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Survey Results and Scores - Research Proposal Example

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The survey instrument had 12 Questions that were based on the Gallup Template used to measure employee satisfaction. Please refer to Appendix: Table 1. Survey Results and Scores, for full details of the score. The 12 questions have been analyzed in detail and graphical analysis of the responses has been shown below
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Download file to see previous pages According to Coffman (2000), organizations need to have clear definitions of the work expectations from the employees. The author argues that while the explicit tasks are clearly spelled out, the implicit tasks must also be defined clearly. If these functions and tasks are not defined clearly, then it leads to a de-motivating gap between expectancy and performance. So while the employee feels that the work done has been as required, the manager or supervisor may have expected something more and this leads to statements such as 'I expected you to this also and not wait for my request". This is a somewhat favorable response to have gotten.
The next question got a rating of 3.7 and the result can be interpreted on the lower level of Agree. Daly (1985) has emphasized the importance of having the right materials, at the right time and with the right people. The researcher had conducted extensive reviews about the productivity norms between German and British manufacturing firms and the conclusion was that the German industries were far ahead in productivity than the British forms. The main reason was that the proper tools and materials were provided to the workers on time and this lead to optimum use of the workforce. The same logic can be used for RBN and the rather lower score suggests that improvement needs to be done with regards to the availability of software tools and testing systems.
The third question received a low score of 2.9 and the score is interpreted as Somewhat Agree. Singh (1994) has argued that fresh recruits, typically who are fresh out of college or who have put in a couple of years of service come with preconceived notions of a high profile challenging work and they come with a mission to change the world. When such recruits are faced with a rather sedate and regular works that may not involve very high level of work, the recruits face a type of disillusionment, which gradually builds into resentment. They feel that they are capable of doing a much higher level of work. After some interval of time of the new joiners do not see any change in their work content, they tend to look for other openings. While organizations cannot change their work processes to suit the likes of their employees, they need to bring in measures such as job rotation that will offer some kind of a change in the lives of the employees.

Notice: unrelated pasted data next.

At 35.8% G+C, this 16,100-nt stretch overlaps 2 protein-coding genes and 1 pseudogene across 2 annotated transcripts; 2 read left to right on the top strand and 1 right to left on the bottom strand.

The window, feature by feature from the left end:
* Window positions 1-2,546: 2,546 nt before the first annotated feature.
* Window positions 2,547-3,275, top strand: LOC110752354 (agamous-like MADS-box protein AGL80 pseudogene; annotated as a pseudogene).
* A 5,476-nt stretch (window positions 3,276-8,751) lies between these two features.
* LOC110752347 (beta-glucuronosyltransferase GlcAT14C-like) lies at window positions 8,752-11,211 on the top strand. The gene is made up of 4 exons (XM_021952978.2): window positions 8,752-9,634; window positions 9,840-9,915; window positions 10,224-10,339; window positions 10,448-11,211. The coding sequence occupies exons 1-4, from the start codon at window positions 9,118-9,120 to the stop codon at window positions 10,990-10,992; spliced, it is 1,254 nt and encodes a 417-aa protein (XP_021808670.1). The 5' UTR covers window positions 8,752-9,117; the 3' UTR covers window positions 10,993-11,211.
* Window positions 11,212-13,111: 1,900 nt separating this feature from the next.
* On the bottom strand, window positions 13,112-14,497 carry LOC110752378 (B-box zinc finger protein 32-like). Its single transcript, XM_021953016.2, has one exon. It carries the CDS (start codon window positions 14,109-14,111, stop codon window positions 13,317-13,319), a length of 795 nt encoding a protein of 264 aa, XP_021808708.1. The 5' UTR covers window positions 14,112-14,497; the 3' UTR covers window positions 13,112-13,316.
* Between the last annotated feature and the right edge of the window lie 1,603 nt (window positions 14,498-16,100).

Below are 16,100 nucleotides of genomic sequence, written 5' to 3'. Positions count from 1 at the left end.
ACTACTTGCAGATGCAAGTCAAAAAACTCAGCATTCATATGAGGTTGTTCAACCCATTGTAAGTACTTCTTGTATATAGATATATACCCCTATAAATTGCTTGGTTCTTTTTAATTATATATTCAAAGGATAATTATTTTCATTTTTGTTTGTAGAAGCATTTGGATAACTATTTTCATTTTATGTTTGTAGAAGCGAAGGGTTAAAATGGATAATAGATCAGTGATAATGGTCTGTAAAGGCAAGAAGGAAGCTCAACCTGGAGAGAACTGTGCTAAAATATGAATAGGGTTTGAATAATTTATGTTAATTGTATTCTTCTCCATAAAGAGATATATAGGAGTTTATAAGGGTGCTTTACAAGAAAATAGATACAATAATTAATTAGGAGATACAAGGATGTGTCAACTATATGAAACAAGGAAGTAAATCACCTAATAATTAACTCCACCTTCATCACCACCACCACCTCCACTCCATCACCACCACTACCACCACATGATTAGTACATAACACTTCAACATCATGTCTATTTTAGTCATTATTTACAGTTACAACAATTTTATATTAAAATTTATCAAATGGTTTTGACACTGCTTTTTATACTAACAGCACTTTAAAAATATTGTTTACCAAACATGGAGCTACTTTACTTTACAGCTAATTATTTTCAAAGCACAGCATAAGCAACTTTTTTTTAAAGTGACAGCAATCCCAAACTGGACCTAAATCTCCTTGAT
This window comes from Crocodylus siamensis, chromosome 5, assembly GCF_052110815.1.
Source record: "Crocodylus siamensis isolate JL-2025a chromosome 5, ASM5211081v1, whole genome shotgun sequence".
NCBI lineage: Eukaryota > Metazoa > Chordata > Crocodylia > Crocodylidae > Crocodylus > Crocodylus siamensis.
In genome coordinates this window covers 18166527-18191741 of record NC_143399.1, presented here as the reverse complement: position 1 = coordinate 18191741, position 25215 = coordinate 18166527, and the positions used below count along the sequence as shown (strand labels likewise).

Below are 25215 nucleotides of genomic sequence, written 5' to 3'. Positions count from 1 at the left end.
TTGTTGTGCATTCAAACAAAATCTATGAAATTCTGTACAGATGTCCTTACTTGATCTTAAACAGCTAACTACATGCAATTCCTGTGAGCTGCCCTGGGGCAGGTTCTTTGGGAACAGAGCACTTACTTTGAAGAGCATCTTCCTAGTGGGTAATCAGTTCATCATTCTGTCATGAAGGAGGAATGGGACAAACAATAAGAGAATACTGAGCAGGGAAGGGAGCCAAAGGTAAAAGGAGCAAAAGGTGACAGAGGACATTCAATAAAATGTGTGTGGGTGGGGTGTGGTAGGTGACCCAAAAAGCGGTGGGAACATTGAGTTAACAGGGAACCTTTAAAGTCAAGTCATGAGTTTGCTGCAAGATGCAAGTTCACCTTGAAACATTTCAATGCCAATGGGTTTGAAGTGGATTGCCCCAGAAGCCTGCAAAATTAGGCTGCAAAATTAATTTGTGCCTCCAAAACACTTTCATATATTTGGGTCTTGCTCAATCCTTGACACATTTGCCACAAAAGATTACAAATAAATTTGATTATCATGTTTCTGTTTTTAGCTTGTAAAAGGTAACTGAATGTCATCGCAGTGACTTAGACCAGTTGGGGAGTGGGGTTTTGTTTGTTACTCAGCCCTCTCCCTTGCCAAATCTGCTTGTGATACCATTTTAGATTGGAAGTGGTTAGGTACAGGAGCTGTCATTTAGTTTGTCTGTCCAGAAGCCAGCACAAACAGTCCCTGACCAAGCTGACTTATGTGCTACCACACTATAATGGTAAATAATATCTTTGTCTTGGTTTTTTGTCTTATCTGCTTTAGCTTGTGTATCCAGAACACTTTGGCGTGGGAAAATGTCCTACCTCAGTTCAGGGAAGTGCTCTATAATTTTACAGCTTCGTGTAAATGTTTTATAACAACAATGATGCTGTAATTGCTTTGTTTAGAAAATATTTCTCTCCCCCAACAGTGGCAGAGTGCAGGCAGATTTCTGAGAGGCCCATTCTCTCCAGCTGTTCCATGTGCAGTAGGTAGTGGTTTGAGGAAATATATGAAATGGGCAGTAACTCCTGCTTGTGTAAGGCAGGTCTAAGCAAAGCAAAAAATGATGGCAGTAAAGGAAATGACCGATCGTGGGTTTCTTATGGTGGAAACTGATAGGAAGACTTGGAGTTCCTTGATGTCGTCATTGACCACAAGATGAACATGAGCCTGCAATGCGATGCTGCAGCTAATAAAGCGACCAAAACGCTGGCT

The fourth question got a pretty low score, and that is not to be taken as a good sign for the company. It has been given a low score of 2.9 and the score is interpreted as Somewhat Agree. The low score shows that there is discontent over what the employees feel about rewards and recognition. Bishop (1987) has given details about a survey in which 150 HR employees ranging from executives to hourly employees from some of the nation's 1,000 largest companies were surveyed to understand how the employees rate the work satisfaction. In the survey, 47 percent said that recognition and praise were very important for job satisfaction. Next came promotions that ranked 26 percent and then came perks at 7 percent. The author concludes that employees are most worried about recognition from the managers and praise for a job well done. There is some dispute about the concept of a job well done and employees may raise complaints about the partisan attitude of managers when it comes to recognizing ...Download file to see next pagesRead More
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